For the buttercream:
300 grams (10.6 ounces) granulated sugar, 120 millilitres (4.2 fluid ounces) water, 60 grams (2.1 ounces) liquid glucose, 220 millilitres (7.8 fluid ounces) heavy cream, 275 grams (9.7 ounces) unsalted butter, at room temperature, 1/2 teaspoon vanilla bean extract, 1 teaspoon fine pink Himalayan salt
Place the sugar, water and glucose in a medium sized heavy saucepan over medium low heat and cook, stirring occasionally, until the sugar and glucose has dissolved. Brush down the sides of the saucepan with a clean pastry brush to avoid any crystallisation. Increase the heat to medium and continue to cook the sugar mixture until it becomes a dark-amber colour, about 190 - 195 C (375 - 385 F) on a candy thermometer.
Pour in the cream and carefully stir to deglaze and combine (be careful, the caramel will sputter and release a lot of heat initially). Stir until smooth then remove the saucepan from the heat and transfer the caramel into a medium bowl to cool to room temperature.
Once the caramel is at room temperature and is still a pourable consistency (if it has hardened you can warm it in the microwave for about 1 minute), place the butter in the bowl of a stand mixer fitted with the beater attachment. Cream the butter on medium speed until it is light and fluffy, 4 minutes.
Pour the cooled caramel into the butter and beat to combine. Increase the speed to medium-high and continue mixing until very light, thick and creamy, 5 to 6 minutes. Beat in the vanilla bean extract and salt, to desired taste (I used 1 and 1/4 teaspoons). Remove the bowl from the stand mixer and set aside for assembly.
For the honeycomb:
150 grams (5.3 ounces) pure maple syrup, 270 grams (9.5 ounces) granulated sugar, 1 tablespoon baking soda, pinch of salt
Line a baking tray or deep baking dish with parchment paper. Set it aside.
Combine the maple syrup and sugar in a medium, heavy saucepan set over medium-high heat. Heat, stirring often, until the sugar has dissolved. Continue to heat the mixture, without stirring but swirling the pan occasionally, until the mixture comes to a rolling boil and turns a dark amber colour, about 5 to 7 minutes. It should read at about 150 C (300 F) on a candy thermometer.
Once the mixture is at temperature, remove the saucepan from the heat. Carefully whisk in the baking soda, until it has just combined. Immediately pour the mixture into the baking tray or dish, using the aid of a rubber spatula to help you. Do not smooth down the top of the mixture once it reaches the tray as it will deflate any air bubbles. Sprinkle the surface with a pinch of salt. Set the baking tray in a cool, dry place and let the honeycomb cool completely about 30 minutes, before breaking it apart into uneven chunks with your fingers.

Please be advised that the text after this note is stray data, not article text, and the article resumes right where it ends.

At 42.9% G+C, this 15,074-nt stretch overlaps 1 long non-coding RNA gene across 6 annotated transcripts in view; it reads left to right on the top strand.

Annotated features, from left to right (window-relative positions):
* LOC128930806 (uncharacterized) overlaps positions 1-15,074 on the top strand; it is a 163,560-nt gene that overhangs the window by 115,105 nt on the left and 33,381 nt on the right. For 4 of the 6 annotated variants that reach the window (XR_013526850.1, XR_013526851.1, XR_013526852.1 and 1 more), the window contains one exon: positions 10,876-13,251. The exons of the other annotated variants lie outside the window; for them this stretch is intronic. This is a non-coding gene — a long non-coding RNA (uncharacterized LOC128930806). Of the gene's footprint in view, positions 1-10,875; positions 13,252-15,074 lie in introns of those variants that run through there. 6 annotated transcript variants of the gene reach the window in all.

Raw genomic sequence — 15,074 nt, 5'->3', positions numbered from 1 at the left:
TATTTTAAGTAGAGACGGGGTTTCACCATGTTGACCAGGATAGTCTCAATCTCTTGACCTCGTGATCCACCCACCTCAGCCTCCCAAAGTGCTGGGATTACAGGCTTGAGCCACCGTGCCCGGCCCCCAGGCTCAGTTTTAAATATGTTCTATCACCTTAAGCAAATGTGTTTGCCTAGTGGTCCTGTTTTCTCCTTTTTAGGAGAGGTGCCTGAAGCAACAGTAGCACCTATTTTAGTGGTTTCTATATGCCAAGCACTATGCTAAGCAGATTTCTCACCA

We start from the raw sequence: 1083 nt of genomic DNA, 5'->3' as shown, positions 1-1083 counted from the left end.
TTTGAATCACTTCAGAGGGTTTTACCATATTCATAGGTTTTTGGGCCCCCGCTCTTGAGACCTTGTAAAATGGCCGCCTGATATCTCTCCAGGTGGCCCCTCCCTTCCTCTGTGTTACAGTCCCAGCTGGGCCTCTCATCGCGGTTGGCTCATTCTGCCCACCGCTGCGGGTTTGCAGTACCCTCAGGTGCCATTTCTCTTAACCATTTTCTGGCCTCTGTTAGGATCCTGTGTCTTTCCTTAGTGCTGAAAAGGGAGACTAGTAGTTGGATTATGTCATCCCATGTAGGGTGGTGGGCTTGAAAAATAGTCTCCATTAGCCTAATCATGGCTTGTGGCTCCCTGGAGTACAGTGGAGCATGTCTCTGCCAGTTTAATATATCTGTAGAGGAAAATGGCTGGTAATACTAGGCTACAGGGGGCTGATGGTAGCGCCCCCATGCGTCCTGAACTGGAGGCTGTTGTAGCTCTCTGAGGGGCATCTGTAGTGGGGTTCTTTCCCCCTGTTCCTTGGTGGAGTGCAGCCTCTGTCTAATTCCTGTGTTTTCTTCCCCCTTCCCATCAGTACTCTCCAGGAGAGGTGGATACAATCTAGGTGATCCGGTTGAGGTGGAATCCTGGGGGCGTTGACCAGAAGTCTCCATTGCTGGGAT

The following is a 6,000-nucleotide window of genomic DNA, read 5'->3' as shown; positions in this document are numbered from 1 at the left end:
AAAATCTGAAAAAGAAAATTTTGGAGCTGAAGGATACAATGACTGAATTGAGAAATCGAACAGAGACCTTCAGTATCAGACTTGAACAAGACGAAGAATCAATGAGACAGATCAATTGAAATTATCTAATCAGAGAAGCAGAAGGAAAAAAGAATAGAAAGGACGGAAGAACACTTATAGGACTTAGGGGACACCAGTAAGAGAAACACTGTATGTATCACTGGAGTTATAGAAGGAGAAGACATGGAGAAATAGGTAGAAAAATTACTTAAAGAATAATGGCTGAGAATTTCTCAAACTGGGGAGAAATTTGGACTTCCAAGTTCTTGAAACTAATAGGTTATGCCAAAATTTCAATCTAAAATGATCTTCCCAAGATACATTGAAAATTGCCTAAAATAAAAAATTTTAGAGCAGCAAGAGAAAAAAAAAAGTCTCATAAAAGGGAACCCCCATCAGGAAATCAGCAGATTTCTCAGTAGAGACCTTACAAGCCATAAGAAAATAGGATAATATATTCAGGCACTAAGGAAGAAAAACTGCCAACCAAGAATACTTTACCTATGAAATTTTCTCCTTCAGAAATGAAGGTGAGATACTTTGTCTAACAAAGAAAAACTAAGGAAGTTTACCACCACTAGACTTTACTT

For the drizzle:
200 grams (7 ounces) dark chocolate, finely chopped, 2 teaspoons vegetable oil
Place the dark chocolate and oil in a medium sized heatproof bowl set over a saucepan of barely simmering water set on low heat. Heat, stirring with a rubber spatula occasionally, until the chocolate is smooth and melted. Remove the bowl from the heat, and let the mixture come to room temperature, giving it an occasional stir, before using it to drizzle over the top of the cake.
When you are ready to assemble the cake, set the first cake layer cut side facing up, on a cake stand or plate. Use an offset spatula to evenly spread over a few tablespoons of the buttercream over the top. Gently press on the next cake layer, cut side facing down. Again, use the offset spatula to spread over a few tablespoons of the buttercream. Press on the final cake layer, cut side facing down. Spread a thin layer of the buttercream over the entire cake to crumb coat it then set the cake in the refrigerator so that the buttercream can completely harden, about 30 to 40 minutes.
Once the buttercream has hardened, spread a thick layer of the remaining buttercream over the cake in a smooth layer. Again, place the cake back in the refrigerator to set the buttercream, about an hour.
When the cake has completely set, pour the room temperature chocolate drizzle over the top of the cake, using a clean offset spatula to help spread it out so that it runs down the edges to form a ‘drippy’ effect. Immediately press on a few shards of the honeycomb onto the top of the cake.
Let the cake stand at room temperature or in the refrigerator for about 30 minutes, before slicing and serving.
Buttercream adapted from Zumbo: Adriano Zumbo’s Fantastical Kitchen of Other-Worldly Delights, Honeycomb adapted from Food52